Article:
The English language is constantly evolving, and with it, so should the use of our pejoratives.
There’s been a recent effort to ‘take-back’ words that are usually deemed too offensive and derogatory to mention in civil conversation.
It’s a good start, considering that words are power. It’s about time that historically marginalized groups reclaim a space that has been taken from them.
I’ll print slut and dyke, but I won’t say the N-word. It’s a simple logic — while I might have been referred to as a slut or dyke at some point in my life, I’ve never, and likely will never be referred to as the N-word. It’s a personal choice, which is what reclamation should be about. Of course verbal harassment and labeling is never justified. But, the reclamation of words that have historically been used to marginalize can be empowering.
In my first year at Queen’s I attended the Vagina Monologues, a feminist production that many
know for the scene in which audience members are encouraged to chant “cunt” along with a cast member.
I was visibly uncomfortable with the scene, having always thought the word was one of the most foul expletives in the English language.
Yet years later, when I next saw the show, I chanted alongside the cast. I did so because I wanted to be part of an action that protested a previously anti-feminist word, and changed its meaning. The word was no longer scary, or rude; in that specific context, it was empowering.
Social movements have been successful in doing this exact thing.
It’s not wrong for SlutWalk, a nation-wide event designed to protest slut-shaming, or Dyke March, a lesbian-led event, part of Toronto’s Pride Parade, to name themselves after a pejorative. Rap music particularly has different variations of the N-word in their lyrics. If musicians wish to reclaim the word as an act of protest, they shouldn’t be condemned for doing so.
It’s up to the individual to self-identify and it’s important to contextualize a given situation.
Of course one could argue that a blanket ban on certain pejoratives would ultimately be more fruitful, but in a consistently sexist, homophobic and racist society, this is wishful thinking. We own our words; they shouldn’t hold the power over us.
Katherine is one of the Editors in Chief at the Journal.
There’s a reason why words hurt.
Words are a communal tool that can be easily used as weapons due to the power they hold.
Regardless of good intentions, to try and shift that supposed power may cause more harm than good.
In recent years, events such as SlutWalk have tried to reclaim the word “slut” to challenge notions of victim-blaming and sexual violence.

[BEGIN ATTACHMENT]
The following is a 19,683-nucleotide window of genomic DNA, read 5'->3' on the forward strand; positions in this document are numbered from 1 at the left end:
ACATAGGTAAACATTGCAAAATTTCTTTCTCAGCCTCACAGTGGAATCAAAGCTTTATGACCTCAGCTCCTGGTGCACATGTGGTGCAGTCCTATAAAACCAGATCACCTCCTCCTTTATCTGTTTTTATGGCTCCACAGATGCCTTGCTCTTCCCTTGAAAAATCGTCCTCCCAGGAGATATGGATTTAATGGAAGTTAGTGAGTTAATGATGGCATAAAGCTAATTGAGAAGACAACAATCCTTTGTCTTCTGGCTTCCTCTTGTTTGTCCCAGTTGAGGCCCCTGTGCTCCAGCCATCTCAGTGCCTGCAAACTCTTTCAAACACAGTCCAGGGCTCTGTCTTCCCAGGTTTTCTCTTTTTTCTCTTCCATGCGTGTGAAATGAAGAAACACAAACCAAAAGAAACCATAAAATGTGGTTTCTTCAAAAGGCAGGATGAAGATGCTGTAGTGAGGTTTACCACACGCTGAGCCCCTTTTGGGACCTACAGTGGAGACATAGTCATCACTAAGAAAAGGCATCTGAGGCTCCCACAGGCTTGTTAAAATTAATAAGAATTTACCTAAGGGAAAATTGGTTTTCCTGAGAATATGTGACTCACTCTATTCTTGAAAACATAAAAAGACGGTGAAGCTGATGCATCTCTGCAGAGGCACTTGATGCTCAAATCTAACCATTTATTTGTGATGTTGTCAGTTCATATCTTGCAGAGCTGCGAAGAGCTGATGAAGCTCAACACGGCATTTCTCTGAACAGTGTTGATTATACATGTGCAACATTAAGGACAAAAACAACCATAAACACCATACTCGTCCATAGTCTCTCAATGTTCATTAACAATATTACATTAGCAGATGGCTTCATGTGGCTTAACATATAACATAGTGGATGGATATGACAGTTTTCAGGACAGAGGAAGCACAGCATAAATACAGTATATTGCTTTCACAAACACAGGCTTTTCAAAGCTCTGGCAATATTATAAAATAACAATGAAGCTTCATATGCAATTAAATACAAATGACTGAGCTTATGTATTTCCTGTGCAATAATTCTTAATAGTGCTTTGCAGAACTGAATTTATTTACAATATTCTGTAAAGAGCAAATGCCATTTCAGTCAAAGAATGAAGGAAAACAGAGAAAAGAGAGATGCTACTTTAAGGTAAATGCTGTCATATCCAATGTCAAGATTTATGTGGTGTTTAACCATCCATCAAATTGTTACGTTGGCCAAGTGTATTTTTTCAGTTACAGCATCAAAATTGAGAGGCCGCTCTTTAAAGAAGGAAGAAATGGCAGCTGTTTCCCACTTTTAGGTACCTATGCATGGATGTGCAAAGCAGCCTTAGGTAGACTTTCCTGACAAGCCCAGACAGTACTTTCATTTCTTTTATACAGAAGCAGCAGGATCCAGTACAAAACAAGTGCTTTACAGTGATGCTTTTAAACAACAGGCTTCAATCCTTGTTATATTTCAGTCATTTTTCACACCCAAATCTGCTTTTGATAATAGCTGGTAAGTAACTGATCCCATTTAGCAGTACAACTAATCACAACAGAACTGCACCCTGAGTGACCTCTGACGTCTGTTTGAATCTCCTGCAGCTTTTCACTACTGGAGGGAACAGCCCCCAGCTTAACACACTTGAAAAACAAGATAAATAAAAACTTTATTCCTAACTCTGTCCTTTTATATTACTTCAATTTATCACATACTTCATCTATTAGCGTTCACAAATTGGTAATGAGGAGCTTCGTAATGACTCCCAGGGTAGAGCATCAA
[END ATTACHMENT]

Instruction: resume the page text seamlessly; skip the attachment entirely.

Although I commend the effort, I don’t think the onus should be on rebranding people’s perception of what the word means. Words are so deeply entrenched in our society that it takes more than an attempt by a few to truly take away their power.
My opponent states that reclaiming all pejorative words is a possibility. I suppose it is for some, but only if it becomes gradually acceptable in society and their meaning is largely altered — a feat that’s rarely possible.
Many supporters of appropriation point to “queer” as an example of successful word reclamation. They suggest that this can be done for all words, if the group reclaiming it is associated with the word.
But that’s not necessarily the case. If a derogatory word is said with enough malicious intent, it’s still offensive. A group of individuals may think writing “slut” on their body may be empowering, in terms of regaining control, but reshaping it doesn’t prevent the damages such a word causes in other situations.
Women should be able to dress however they want, but the focus should be on the act of shaming not on the word.
Words like the N-word, also have historical connotations and meanings associated with them. The N-word, like many other words in the English language, represents years of misuse and trauma.
It’s naïve for a younger generation to attempt to embrace the word, especially if they’ve never been tied to it the same way the previous generation was. No single group has a direct claim over a word; they’re accessible to every member of society.
Even if an associated group tries to take ownership of a word, its potential damage won’t change unless its connotation, both historical and definitive, is completely removed.
So the next time you want to call me a slut in an attempt to empower me, don’t. The focus should be on the issue itself, not on rebranding gimmicks.
Labiba is one of the Editors in Chief at the Journal.
All final editorial decisions are made by the Editor(s)-in-Chief and/or the Managing Editor. Authors should not be contacted, targeted, or harassed under any circumstances. If you have any grievances with this article, please direct your comments to firstname.lastname@example.org.